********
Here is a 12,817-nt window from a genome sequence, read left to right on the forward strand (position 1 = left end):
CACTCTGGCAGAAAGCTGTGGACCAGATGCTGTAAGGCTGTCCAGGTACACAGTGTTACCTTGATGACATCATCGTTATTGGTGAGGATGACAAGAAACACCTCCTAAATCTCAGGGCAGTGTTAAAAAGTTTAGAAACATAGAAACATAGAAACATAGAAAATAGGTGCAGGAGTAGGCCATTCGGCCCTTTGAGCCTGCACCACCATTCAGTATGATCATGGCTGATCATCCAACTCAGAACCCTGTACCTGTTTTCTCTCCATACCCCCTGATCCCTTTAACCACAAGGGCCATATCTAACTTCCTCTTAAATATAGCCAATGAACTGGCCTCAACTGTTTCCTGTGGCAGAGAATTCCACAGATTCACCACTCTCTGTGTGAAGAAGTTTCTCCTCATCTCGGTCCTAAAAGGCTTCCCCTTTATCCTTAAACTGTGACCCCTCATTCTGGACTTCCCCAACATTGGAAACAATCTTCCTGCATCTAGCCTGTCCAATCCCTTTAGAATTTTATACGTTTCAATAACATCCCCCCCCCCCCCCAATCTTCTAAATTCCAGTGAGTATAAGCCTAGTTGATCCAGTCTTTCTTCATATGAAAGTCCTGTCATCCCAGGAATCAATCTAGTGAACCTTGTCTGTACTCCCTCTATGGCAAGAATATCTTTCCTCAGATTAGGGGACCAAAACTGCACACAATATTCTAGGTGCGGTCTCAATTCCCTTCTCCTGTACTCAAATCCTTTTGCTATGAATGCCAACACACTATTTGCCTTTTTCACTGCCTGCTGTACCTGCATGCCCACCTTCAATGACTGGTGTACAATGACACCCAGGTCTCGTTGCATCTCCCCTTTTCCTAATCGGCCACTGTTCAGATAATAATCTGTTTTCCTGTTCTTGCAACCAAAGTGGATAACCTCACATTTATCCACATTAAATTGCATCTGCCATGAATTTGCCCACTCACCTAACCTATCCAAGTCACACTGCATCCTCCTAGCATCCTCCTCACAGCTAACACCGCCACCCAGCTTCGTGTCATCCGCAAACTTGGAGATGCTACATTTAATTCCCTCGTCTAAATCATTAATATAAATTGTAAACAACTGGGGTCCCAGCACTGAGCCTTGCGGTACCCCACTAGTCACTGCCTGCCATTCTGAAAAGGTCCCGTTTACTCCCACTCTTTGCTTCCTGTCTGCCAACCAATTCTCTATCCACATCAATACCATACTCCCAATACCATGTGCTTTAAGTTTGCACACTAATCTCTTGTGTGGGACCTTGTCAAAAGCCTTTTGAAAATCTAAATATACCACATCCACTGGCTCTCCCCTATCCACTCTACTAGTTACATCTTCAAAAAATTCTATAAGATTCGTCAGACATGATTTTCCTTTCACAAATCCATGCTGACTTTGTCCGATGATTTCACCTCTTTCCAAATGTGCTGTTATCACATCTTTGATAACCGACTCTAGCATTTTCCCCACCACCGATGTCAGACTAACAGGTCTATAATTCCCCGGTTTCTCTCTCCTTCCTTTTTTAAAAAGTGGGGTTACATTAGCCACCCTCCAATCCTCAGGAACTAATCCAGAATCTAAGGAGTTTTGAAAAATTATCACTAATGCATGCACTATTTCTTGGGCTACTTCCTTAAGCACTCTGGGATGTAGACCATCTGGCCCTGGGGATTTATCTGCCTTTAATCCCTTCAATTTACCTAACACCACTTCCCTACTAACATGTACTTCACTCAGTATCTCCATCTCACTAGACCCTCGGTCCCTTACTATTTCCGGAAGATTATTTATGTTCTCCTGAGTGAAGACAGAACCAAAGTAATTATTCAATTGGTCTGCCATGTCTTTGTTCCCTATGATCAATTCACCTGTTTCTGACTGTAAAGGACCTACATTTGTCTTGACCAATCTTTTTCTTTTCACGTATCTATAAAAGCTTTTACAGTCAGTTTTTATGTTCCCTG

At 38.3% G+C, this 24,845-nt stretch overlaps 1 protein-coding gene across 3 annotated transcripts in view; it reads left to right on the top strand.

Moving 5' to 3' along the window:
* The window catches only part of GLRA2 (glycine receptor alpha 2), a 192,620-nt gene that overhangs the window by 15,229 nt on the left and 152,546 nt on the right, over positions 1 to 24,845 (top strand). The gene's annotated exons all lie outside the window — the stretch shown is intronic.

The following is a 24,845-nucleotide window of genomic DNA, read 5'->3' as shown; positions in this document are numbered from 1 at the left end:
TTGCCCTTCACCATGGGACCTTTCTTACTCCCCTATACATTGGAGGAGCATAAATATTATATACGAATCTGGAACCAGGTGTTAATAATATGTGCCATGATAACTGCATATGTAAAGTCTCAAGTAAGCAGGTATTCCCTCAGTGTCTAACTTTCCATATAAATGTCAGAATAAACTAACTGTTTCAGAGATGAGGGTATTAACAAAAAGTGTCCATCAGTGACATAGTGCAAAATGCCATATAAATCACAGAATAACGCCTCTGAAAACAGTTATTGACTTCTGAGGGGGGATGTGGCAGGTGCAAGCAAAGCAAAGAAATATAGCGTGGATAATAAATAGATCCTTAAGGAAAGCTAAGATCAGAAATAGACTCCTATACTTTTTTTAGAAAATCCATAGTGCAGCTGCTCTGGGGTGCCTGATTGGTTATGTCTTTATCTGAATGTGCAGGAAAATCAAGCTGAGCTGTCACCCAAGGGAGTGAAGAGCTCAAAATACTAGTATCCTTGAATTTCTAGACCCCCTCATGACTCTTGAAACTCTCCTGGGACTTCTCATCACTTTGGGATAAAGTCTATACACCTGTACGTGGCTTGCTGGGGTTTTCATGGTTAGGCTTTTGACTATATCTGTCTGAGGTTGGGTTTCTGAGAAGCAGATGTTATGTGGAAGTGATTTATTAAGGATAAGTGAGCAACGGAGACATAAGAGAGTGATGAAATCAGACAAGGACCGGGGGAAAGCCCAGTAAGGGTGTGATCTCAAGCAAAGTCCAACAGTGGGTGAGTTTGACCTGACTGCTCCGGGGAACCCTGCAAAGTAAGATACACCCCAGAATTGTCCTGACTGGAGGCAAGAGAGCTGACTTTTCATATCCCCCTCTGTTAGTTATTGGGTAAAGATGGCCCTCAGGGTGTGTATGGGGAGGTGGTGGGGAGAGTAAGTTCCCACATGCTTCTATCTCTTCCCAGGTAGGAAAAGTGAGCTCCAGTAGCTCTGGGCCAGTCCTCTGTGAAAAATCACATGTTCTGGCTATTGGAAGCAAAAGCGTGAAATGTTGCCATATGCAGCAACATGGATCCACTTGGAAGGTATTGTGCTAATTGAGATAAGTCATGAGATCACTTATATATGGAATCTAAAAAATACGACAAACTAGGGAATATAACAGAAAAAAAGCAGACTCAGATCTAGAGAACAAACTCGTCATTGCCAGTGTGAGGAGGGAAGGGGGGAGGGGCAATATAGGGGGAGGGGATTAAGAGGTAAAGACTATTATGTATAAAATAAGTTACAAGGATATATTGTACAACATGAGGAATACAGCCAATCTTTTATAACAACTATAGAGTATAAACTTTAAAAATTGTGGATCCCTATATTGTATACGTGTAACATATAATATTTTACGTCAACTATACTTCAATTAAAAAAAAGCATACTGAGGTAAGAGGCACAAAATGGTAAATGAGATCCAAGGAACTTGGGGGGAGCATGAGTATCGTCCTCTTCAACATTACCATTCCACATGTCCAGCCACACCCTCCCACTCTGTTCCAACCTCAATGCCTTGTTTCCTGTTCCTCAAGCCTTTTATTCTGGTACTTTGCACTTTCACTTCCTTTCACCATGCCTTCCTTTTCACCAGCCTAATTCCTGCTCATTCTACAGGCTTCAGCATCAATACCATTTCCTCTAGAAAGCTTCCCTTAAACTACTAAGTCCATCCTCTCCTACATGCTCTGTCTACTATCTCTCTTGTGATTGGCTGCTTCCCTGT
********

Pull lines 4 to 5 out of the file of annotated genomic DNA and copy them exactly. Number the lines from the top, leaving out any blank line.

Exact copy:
Moving 5' to 3' along the window:
* The window catches only part of GLRA2 (glycine receptor alpha 2), a 192,620-nt gene that overhangs the window by 15,229 nt on the left and 152,546 nt on the right, over positions 1 to 24,845 (top strand). The gene's annotated exons all lie outside the window — the stretch shown is intronic.